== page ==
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The importance of the looming new international agreement with Iran

By Kostas Raptis

The processes for the conclusion of an international agreement on the nuclear program of Iran (or rather, for the revival of the corresponding agreement of 2015 from which the USA withdrew in 2018, during the days of Donald Trump) are in the final stretch.

Everything shows that the talks in Vienna with the participation of the Islamic Republic, the five permanent members of the UN Security Council and Germany are leading to a happy end.

Based on what is known, the negotiations made decisive progress after the Iranian side withdrew its (primarily symbolic) demand to remove the inclusion of the Revolutionary Guards from the US list of terrorist organizations – but the question remains open how Tehran’s claim can be satisfied to provide guarantees regarding a possible (due to e.g. a Trump rebound) further withdrawal of the US from the agreement.

The final draft of the agreement, as it was formed last month by the comments of Washington and Tehran on the text elaborated, in the role of mediator, by the European side, was already leaked yesterday Sunday to the Israeli newspaper Haaretz.

It describes a step-by-step process, with a total duration of 165 days from the moment of co-signing the agreement, which will be preceded by the release of Western prisoners from Iran, in exchange for the release of Iranian assets to the West.

Then, Iran undertakes to end from the first moment of validity of the agreement the enrichment of uranium, however, maintaining the right to store the quantities it will have enriched until then, while the American side undertakes the obligation to send the agreement to Congress for ratification within 30 days and to inform the International Atomic Energy Agency (IAEA) within 60 days of its rejoining the 2015 agreement (JCPA).

The fourth and final stage of the plan calls for further lifting of sanctions against Iran over the next 60 days.

If the above is implemented, the Islamic Republic will have recorded a significant success, which will be credited to the conservatives of President Ebrahim Raishi, who dominate Iranian political life after the last parliamentary and presidential elections, when they crushed the reformers of former President Rouhani. who invested in normalizing economic and other relations with the West, co-signing the JCPA in 2015.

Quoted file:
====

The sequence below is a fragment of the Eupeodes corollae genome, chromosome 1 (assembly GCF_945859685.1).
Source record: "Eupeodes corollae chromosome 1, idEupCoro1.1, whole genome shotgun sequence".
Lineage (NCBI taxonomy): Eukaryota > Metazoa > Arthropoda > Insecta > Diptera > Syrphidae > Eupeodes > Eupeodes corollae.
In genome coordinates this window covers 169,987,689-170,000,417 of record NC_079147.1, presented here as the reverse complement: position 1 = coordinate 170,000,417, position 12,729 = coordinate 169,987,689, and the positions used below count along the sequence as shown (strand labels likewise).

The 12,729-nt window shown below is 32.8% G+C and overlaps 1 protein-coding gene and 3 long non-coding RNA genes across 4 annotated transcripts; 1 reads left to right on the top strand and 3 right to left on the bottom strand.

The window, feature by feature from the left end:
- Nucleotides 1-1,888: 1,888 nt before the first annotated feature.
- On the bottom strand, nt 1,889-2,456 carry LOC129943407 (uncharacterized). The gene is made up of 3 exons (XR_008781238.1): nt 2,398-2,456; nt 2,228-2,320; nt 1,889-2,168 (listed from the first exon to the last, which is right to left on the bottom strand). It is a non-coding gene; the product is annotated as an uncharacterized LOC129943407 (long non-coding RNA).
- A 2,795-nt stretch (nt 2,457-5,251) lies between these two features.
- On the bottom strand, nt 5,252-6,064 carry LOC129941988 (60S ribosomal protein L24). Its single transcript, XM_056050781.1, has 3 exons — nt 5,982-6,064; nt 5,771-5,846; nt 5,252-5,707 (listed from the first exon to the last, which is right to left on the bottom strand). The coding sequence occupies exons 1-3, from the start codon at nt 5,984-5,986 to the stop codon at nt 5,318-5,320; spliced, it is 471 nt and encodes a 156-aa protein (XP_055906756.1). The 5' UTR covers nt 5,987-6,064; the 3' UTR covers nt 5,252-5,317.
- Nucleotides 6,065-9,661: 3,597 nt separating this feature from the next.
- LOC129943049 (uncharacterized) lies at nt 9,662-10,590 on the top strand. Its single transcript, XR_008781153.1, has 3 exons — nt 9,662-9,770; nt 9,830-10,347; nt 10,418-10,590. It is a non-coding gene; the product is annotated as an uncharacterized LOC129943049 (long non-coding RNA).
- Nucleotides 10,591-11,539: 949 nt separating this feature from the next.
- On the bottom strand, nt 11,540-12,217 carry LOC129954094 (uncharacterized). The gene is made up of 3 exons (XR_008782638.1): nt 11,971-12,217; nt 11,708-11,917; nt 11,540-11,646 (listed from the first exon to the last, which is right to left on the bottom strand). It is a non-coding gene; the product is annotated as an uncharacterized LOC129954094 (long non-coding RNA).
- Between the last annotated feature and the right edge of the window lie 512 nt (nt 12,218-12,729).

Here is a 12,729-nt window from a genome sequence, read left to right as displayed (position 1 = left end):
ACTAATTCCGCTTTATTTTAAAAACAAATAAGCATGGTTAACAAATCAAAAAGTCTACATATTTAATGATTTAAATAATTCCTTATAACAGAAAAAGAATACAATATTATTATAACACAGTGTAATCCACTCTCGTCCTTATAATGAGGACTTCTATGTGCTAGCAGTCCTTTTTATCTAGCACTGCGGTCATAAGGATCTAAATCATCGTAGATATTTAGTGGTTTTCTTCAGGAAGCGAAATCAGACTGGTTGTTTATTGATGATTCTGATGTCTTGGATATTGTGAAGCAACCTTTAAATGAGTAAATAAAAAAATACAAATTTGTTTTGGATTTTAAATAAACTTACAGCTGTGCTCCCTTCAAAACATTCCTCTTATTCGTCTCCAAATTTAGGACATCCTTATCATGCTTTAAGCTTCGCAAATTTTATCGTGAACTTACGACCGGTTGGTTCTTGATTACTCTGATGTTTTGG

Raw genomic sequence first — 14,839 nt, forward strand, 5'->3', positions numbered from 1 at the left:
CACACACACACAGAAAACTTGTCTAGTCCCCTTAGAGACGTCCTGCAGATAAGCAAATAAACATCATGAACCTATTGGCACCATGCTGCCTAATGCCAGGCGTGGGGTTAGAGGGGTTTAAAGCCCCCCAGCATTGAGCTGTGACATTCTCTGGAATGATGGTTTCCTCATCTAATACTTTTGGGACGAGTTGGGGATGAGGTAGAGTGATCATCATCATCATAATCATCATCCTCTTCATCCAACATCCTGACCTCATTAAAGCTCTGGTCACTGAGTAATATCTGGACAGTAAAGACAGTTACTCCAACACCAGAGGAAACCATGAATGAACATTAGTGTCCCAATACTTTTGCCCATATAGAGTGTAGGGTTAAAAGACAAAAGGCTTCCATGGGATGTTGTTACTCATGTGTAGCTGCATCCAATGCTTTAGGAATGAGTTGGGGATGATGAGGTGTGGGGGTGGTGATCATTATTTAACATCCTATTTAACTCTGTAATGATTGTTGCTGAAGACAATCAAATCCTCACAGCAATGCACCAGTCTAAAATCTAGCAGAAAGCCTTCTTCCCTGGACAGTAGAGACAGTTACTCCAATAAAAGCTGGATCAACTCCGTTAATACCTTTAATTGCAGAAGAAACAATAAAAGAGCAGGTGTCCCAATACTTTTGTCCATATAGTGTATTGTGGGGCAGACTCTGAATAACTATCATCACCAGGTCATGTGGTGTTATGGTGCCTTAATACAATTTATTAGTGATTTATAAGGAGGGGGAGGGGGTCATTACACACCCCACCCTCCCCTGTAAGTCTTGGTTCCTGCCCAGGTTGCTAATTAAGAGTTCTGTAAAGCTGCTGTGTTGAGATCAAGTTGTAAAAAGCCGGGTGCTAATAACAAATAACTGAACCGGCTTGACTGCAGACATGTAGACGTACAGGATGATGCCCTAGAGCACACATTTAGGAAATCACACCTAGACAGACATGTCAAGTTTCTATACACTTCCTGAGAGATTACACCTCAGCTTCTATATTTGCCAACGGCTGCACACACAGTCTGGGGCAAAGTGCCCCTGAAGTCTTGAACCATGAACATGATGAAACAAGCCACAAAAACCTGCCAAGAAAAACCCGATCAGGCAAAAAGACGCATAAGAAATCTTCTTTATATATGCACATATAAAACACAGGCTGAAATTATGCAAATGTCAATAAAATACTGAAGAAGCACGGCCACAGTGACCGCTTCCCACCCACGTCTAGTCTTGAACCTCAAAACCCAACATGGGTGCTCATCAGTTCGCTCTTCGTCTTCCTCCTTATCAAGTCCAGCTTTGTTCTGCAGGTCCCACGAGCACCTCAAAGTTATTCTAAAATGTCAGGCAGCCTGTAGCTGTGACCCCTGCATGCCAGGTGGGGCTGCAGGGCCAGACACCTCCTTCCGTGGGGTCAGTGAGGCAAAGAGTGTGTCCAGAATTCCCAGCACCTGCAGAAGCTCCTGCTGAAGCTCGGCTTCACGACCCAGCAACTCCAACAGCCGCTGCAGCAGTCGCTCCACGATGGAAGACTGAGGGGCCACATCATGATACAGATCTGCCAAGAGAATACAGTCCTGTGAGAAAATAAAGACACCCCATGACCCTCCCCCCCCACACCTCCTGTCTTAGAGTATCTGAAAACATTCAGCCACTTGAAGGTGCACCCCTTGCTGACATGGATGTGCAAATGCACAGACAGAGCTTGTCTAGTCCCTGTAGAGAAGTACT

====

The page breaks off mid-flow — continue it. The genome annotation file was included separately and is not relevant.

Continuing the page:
Of course, these developments cause maximum nervousness in Israel, the great regional rival of Iran, which through then Prime Minister Benjamin Netanyahu had inelegantly attempted (with a speech to Congress in the absence of the then US President) to prevent Barack Obama from co-signing the JCPA and then, through his access to Trump’s White House, he secured the American withdrawal from the agreement.

Now out of power, Netanyahu yesterday accused the successor coalition of Yair Lapid and Benny Gantz of being complacent and managing to jeopardize Israel’s future in a busy year. In response, Prime Minister Lapid argued that in his successive terms Netanyahu has caused the greatest possible damage to Israeli-American relations.

In its attempt to influence developments without risking a public rift with Washington, Israel’s current government is multiplying contacts with American officials, and Defense Secretary Benny Gantz had just his sixth consecutive meeting with Joe Biden’s national security adviser. , Jake Sullivan. The head of the Mossad, Naoum Barnea, will be on the other side of the Atlantic in the next few days.

In any case, how support for Israel is perceived in the US is no longer a matter of automatic cross-party consensus, as the US-Jewish Democratic base is increasingly alienated from Netanyahu-style policies, which have instead become “credentials”. for Republican evangelicals.

Great picture

But the revival of the JCPA is mainly explained by the big picture. Iran’s unchecked continuation of uranium enrichment after 2018 risked reaching levels that would allow the development of a nuclear weapon, thus creating a serious dilemma for the West.

On the other hand, the military solution to the “Iranian issue”, which is so easily talked about in neoconservative circles, is put on a new footing after January 2020, when the US, very characteristically, refrained from retaliating against Iran’s missile attack against of two US bases in Iran, in retaliation for the killing of Brigadier General Qassem Soleimani.

In addition, other rivals of Iran in the region, led by Saudi Arabia, are showing more and more elements of strategic autonomy vis-à-vis its transatlantic protectors and are choosing to negotiate directly with the Islamic Republic without third parties. Successive rounds of Iran-Sudarab negotiations have been held in Baghdad with Iranian mediation.

The main element, however, that changes the picture is the war in Ukraine. The simultaneous isolation of Russia and Iran is not a realistic possibility, especially at a time when Europe is threatened with an energy crisis. In the words of Iranian negotiator Mohammad Maradi, “the JCPA is an agreement that Iran wants, but the West needs.”

And the irony is that while Tehran is benefiting from Europeans’ desire for energy independence from Russia, it is also tightening its relations with Moscow – including on energy, under a swap agreement that exports Russian oil to its Iranian shores. Caspian and the same amount is exported from southern Iran to international markets bypassing sanctions against Russia.

Source: Capital

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